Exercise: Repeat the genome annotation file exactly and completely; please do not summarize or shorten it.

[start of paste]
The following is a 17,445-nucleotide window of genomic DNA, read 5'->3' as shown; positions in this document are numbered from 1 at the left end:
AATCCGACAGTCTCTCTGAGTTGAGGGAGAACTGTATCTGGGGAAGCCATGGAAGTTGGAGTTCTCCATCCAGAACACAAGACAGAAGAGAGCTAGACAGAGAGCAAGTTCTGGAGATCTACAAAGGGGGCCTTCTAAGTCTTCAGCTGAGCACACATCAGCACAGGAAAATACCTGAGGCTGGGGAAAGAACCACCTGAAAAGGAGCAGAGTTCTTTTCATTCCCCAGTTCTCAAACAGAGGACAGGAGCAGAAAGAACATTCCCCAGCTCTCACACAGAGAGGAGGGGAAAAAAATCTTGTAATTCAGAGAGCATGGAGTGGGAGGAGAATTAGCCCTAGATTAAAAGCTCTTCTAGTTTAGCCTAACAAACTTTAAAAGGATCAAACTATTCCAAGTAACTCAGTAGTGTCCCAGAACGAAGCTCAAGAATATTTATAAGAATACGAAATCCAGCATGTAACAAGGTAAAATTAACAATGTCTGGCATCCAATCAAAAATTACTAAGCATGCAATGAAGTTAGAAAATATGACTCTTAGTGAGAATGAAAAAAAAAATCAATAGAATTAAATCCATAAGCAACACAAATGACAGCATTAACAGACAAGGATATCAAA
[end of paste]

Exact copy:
The following is a 17,445-nucleotide window of genomic DNA, read 5'->3' as shown; positions in this document are numbered from 1 at the left end:
AATCCGACAGTCTCTCTGAGTTGAGGGAGAACTGTATCTGGGGAAGCCATGGAAGTTGGAGTTCTCCATCCAGAACACAAGACAGAAGAGAGCTAGACAGAGAGCAAGTTCTGGAGATCTACAAAGGGGGCCTTCTAAGTCTTCAGCTGAGCACACATCAGCACAGGAAAATACCTGAGGCTGGGGAAAGAACCACCTGAAAAGGAGCAGAGTTCTTTTCATTCCCCAGTTCTCAAACAGAGGACAGGAGCAGAAAGAACATTCCCCAGCTCTCACACAGAGAGGAGGGGAAAAAAATCTTGTAATTCAGAGAGCATGGAGTGGGAGGAGAATTAGCCCTAGATTAAAAGCTCTTCTAGTTTAGCCTAACAAACTTTAAAAGGATCAAACTATTCCAAGTAACTCAGTAGTGTCCCAGAACGAAGCTCAAGAATATTTATAAGAATACGAAATCCAGCATGTAACAAGGTAAAATTAACAATGTCTGGCATCCAATCAAAAATTACTAAGCATGCAATGAAGTTAGAAAATATGACTCTTAGTGAGAATGAAAAAAAAAATCAATAGAATTAAATCCATAAGCAACACAAATGACAGCATTAACAGACAAGGATATCAAA